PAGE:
Everybody Wants To Rule The World by Lorde Lyrics Meaning – Unraveling the Lure of Power and Control

You can view the lyrics, alternate interprations and sheet music for Lorde's Everybody Wants To Rule The World at Lyrics.org.
Article Contents:
  1. Music Video
  2. Lyrics
  3. Song Meaning


Welcome to your life
There’s no turning back
Even while we sleep
We will find you

Acting on your best behaviour
Turn your back on mother nature
Everybody wants to rule the world

It’s my own design
It’s my own remorse
Help me to decide
Help me make the most

Of freedom and of pleasure
Nothing ever lasts forever
Everybody wants to rule the world

There’s a room where the light won’t find you
Holding hands while the walls come tumbling down
When they do I’ll be right behind you

So glad we’ve almost made it
So sad they had to fade it
Everybody wants to rule the world
Everybody wants to rule the world
Everybody wants to rule the world

Full Lyrics

With a haunting melody and a voice that resonates with a chilling clarity, Lorde’s cover of the iconic 1985 Tears for Fears hit, ‘Everybody Wants to Rule the World,’ emerges not just as a song but as an anthem for a disenfranchised generation. The New Zealand songstress’s rendition, featured on the soundtrack for ‘The Hunger Games: Catching Fire,’ taps into the zeitgeist of a society struggling with the dynamics of power and the seductive pull of authoritarianism.

The original might have had a more upbeat tempo, but Lorde’s version is slower, darker, and more introspective, a harbinger of doom wrapped in silky vocals. This article delves deep into the caverns of the song’s meanings, pulling out the nuanced threads that weave together to form the tapestry of this masterful cover.

The Siren Call of Autonomy – A Double-Edged Sword

The opening lines, ‘Welcome to your life/There’s no turning back,’ aren’t just a greeting; they’re an invocation. Lorde’s voice, rich and foreboding, sings of the irreversible nature of the choices we make. The ‘life’ in question is one of seemingly infinite possibilities, but with a catch – the irreversible nature of these decisions, which once set in motion, guide us inexorably towards our destiny.

This paradox of choice, the freedom that binds us to a fate of our own making, resonates throughout the song. Her intonation suggests that the crux of human experience lies in our endless pursuit of personal autonomy, only to discover that it may lead to the erosion of the very fabric of our natural existence.

Turning Your Back on Mother Nature – The Ultimate Betrayal

In a line that seems to sharply inhale the zeitgeist, ‘Turn your back on mother nature/Everybody wants to rule the world,’ Lorde unveils the human compulsion to dominate and the illusion of control that comes with it. It’s a bold statement about how our conquest to rule can lead to a disconnect from the natural order, to the detriment of the environment and, ultimately, ourselves.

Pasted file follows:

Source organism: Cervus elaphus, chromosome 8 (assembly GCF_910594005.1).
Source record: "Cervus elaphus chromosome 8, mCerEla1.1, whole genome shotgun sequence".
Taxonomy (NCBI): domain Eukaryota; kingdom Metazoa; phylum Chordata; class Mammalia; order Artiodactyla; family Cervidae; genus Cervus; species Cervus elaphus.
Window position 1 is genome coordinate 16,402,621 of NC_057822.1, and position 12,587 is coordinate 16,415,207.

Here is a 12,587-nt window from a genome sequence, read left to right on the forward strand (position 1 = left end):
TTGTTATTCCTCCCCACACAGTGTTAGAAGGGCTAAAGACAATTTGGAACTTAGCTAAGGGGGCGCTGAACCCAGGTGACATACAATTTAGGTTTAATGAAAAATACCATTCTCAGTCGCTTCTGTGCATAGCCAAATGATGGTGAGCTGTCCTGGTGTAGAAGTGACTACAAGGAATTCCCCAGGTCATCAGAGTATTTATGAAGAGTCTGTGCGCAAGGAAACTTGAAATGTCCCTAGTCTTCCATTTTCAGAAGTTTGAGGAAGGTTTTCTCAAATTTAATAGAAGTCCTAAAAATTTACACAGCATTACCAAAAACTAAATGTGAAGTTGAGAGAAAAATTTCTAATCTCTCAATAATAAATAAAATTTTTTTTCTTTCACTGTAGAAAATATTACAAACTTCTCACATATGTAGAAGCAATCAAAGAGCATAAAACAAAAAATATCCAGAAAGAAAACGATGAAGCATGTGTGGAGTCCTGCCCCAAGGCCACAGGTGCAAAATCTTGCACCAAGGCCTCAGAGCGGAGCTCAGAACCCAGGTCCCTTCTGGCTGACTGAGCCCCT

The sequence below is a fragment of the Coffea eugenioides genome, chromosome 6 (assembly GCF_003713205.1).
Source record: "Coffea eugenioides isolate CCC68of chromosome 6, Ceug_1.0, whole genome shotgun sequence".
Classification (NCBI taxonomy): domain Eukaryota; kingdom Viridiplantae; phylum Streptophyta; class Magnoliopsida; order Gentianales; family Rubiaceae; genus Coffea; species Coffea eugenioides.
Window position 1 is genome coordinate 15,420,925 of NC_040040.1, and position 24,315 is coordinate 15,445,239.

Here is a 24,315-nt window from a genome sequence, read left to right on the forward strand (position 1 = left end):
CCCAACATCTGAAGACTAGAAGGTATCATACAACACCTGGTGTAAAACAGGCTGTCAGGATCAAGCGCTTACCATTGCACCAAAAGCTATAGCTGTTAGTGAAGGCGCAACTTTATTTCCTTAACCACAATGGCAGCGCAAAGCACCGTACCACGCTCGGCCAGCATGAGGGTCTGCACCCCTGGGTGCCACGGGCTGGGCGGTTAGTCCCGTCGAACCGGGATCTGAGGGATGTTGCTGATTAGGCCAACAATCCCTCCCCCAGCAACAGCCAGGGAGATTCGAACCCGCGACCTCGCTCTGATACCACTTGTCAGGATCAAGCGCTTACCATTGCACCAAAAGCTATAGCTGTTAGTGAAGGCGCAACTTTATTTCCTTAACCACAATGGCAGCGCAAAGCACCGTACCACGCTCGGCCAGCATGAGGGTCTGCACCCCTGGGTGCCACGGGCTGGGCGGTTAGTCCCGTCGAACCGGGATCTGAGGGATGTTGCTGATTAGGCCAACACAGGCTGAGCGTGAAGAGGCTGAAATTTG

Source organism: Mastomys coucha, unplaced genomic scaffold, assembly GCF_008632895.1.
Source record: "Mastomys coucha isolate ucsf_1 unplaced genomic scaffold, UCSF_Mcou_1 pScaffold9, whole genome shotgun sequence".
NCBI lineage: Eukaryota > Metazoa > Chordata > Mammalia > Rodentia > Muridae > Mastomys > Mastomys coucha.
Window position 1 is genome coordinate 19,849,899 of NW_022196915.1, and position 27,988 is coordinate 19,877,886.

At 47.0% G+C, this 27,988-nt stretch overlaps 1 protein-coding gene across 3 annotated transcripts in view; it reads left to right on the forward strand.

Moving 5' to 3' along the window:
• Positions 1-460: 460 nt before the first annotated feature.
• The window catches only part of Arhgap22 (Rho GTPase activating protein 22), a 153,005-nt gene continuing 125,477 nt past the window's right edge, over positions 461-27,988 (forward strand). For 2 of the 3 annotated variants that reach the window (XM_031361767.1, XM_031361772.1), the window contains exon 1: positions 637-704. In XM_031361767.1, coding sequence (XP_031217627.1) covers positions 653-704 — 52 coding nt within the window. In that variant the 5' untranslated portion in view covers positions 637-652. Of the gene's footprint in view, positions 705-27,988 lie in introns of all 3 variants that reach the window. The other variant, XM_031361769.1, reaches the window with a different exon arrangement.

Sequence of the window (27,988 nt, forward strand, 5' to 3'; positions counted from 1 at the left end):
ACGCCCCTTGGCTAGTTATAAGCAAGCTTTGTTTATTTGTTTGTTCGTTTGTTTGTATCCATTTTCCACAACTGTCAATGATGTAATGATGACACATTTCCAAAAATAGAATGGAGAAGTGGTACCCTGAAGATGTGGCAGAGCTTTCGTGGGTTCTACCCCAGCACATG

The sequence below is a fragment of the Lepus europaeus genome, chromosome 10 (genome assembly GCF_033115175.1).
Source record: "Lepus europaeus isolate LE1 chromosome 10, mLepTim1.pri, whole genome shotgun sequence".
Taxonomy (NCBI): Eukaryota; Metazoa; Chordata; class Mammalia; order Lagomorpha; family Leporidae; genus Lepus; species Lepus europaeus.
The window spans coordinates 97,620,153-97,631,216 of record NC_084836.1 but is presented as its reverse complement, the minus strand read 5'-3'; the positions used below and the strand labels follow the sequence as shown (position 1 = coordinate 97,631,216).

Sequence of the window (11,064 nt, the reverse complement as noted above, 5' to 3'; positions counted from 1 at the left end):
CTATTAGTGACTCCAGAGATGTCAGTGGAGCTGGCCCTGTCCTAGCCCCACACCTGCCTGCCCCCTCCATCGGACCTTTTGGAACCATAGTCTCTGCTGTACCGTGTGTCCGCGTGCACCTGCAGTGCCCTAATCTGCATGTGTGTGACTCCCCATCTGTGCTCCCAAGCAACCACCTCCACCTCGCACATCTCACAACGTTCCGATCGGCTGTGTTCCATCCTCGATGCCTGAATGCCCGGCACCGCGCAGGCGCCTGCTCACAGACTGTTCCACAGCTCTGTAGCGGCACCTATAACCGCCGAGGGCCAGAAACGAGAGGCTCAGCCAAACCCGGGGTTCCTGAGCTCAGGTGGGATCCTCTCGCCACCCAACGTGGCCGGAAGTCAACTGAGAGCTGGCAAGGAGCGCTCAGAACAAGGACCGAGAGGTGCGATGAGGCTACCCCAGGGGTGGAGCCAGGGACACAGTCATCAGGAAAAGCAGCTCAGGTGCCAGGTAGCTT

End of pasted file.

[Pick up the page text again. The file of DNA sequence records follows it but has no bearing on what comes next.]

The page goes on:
The idea of turning away from Mother Nature also embodies a deeper narrative of humanity’s constant straddling between technological advancement and ecological harmony. Lorde’s eerie delivery transforms what could be seen as a pop lyric into a profound reflection on the impact of our anthropocentrism.

Dismantling the Illusion of Permanence

Emphasizing the fleeting nature of power and pleasure, Lorde croons ‘Of freedom and of pleasure/Nothing ever lasts forever,’ embedding within a sultry truth the transience of human desires. The song fleshes out the concept that our endless chase for dominance is ultimately a race against time, with a finish line we’re doomed to never reach.

This revelation is delivered with a sobering calmness, encapsulating the futility of our grasp at eternal rule. It scratches at the itch of our existential dread – the knowledge that in the grand scheme, our hold on the world is but a temporary blip.

A Familiar Refuge in Chaotic Times – The Hidden Meaning

Lorde’s cover, with its permeating darkness, does more than just recount the overt themes of power struggles and control. In a subtle, yet significant counterpoint, her version exposes the vulnerability and fear that lie beneath the bravado of desiring to ‘rule the world.’

The lyric ‘There’s a room where the light won’t find you’ is not only a physical space but a psychological sanctuary where one might hide from the challenges and illumination of truth. Her performance suggests that our ambition to command is as much about establishing a realm free from the uncertainty outside as manifesting dominance over others.

Melancholic Wisdom in Memorable Lines

‘So glad we’ve almost made it/So sad they had to fade it’ speaks to the human condition, the universal ache of watching dreams within our reach dissolve. Lorde’s ethereal tone imparts a sense of nostalgia and resignation that complements the contentious relationship we have with aspiration and reality.

These lines are a poignant reminder of our shared experiences, the joys of near triumphs, and the sorrows of watching them dim. The emotion carried in the timbre of her voice transforms the lyric into an elegy for lost potential, a common ground that unites the listeners in reflective solidarity.

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